White House Statement on the Meeting Between the President and Jamaican Prime Minister Edward Philip George Seaga in Kingston, Jamaica

April 7, 1982

The President of the United States of America, Mr. Ronald Reagan, who is on a visit to Jamaica, paid a courtesy call on His Excellency Sir Florizel Glasspole and held discussions this afternoon with the Prime Minister, the Right Honorable Edward Seaga.

In the discussions with the President, Prime Minister Seaga expressed the appreciation of the Jamaican Government for the assistance which the United States Government has provided for Jamaica's economic recovery program. The Prime Minister noted that since his official visit to Washington in January 1981, a number of issues that had been raised at that time have been carried out. He noted the following:

-- The signing of the Double Taxation Agreement, which facilitates the holding of conventions in Jamaica by giving the same opportunities to write off business expenses against U.S. tax liability as if the conventions took place in North America;

-- The purchase of 1.6 million tons of bauxite for the U.S. Strategic Stockpile, which partially offset the reduction in Jamaica's export earnings from bauxite caused by cuts of bauxite/alumina production last year;

-- The provisions of balance of payment support through the U.S./Jamaica Bilateral Economic Development Program, which has enabled the importation of raw materials and other essential supplies;

-- The establishment of the U.S. Business Committee in Jamaica under the cochairmanship of Mr. David Rockefeller and Mr. William Sneath, which is serving as a catalyst for the promotion of investment, technical assistance, and tourism. This Committee has so far initiated 46 investment proposals involving U.S. $130 million.

The Prime Minister emphasized that these special assistance programs have been fully and effectively utilized by Jamaica to produce a strong turnaround in the first year of the economic recovery program. He pointed in particular to the following:

-- A growth rate of 1.8 percent in 1981, the first such positive growth since 1973;

-- A balance-of-payments surplus at the end of the first year of the program -- the first since 1974;

-- Repayment of all outstanding arrears by March 31, 1982, 9 months ahead of program schedule with the IMF;

-- Continued reduction of the unemployment rate;

-- Reduction of the inflation rate from 28 percent in 1980 to 4.8 percent in 1981;

-- Commencement of the restoration of the tourist trade, with hotel occupancy levels now of nearly 90 percent;

-- Receipt of some 500 new investment proposals with a total capital investment potential of U.S. $800 million.

The President was impressed with the turnaround in the Jamaican economy. He was pleased that U.S. assistance programs had helped support the Jamaican economic recovery program. He noted Jamaica's well-established democratic and constitutional traditions, its respect for human dignity, and its strong, just, judicial and parliamentary systems. The President took note of Jamaica's severe economic and social difficulties and pledged the continued support of the United States in helping to overcome these difficulties.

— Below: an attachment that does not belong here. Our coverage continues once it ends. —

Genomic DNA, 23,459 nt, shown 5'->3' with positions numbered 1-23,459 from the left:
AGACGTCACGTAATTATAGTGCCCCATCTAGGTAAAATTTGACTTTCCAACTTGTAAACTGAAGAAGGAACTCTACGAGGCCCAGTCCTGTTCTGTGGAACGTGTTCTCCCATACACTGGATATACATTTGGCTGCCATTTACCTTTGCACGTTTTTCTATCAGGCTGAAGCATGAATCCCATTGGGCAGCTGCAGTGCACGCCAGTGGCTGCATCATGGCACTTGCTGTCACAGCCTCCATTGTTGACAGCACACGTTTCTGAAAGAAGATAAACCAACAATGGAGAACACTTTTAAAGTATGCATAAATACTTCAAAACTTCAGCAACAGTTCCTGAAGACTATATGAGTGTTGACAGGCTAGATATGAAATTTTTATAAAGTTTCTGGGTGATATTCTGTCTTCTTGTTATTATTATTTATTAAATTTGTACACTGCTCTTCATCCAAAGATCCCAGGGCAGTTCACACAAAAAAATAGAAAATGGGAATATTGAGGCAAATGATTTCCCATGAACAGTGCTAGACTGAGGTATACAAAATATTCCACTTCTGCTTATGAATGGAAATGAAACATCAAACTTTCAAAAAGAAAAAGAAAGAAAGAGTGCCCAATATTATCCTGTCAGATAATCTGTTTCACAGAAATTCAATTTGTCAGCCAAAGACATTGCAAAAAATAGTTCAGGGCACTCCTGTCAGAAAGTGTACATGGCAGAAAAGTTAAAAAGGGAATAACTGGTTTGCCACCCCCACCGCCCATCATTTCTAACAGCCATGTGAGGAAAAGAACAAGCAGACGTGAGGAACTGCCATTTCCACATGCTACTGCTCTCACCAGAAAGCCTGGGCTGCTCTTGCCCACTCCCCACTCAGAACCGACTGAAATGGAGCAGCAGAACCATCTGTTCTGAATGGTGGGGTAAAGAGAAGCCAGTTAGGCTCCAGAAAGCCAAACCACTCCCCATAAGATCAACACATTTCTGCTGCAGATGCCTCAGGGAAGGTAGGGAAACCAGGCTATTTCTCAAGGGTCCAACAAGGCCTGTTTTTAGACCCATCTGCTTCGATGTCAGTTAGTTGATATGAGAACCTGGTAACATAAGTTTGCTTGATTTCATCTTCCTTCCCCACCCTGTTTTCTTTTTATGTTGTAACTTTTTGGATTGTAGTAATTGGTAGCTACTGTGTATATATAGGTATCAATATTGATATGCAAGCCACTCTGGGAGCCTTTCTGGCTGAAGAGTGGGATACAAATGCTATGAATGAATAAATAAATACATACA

The President congratulated the Prime Minister on the success of the first year of the economic recovery program and agreed with the Prime Minister's statement that this success had in large part been possible because of the determination of the Jamaican people to earn their way out of the problems of the past through investment and trade.

In these respects, the President noted, Jamaica was already giving emphasis to many of the strategies proposed in the Caribbean Basin Initiative. Both leaders agreed that the initiative's strategy to expand domestic production, strengthen the private sector, promote trade and investment, and pursue sound self-help measures was fully consistent with the recovery program being carried out in Jamaica.

Both leaders underlined the need for a concerted comprehensive effort to solve the economic problems of the countries in the Caribbean Basin area. The expanded market opportunities contained in the Caribbean Basin Initiative proposals offered a particularly important stimulus for economic development in the region.

They agreed that in the case of the eastern Caribbean special attention should also be given to the urgent infrastructure needs of the countries.

The President and the Prime Minister reviewed recent developments in Central America and the Caribbean, and noted with pleasure that the people of El Salvador have, in the March 28 elections, demonstrated overwhelmingly their commitment to the establishment of free democratic institutions in that country.

The President of the United States expressed appreciation for the hospitality shown to him and Mrs. Reagan and their entire delegation during their visit and said that it would serve to further strengthen the friendly relations exisiting between the two countries.

Note: The President met with Prime Minister Seaga at Jamaica House, the executive office building of the Prime Minister.

Following the meeting, the President went to the residence of Loren E. Lawrence, U.S. Ambassador to Jamaica, where he and Mrs. Reagan stayed during their visit to Jamaica.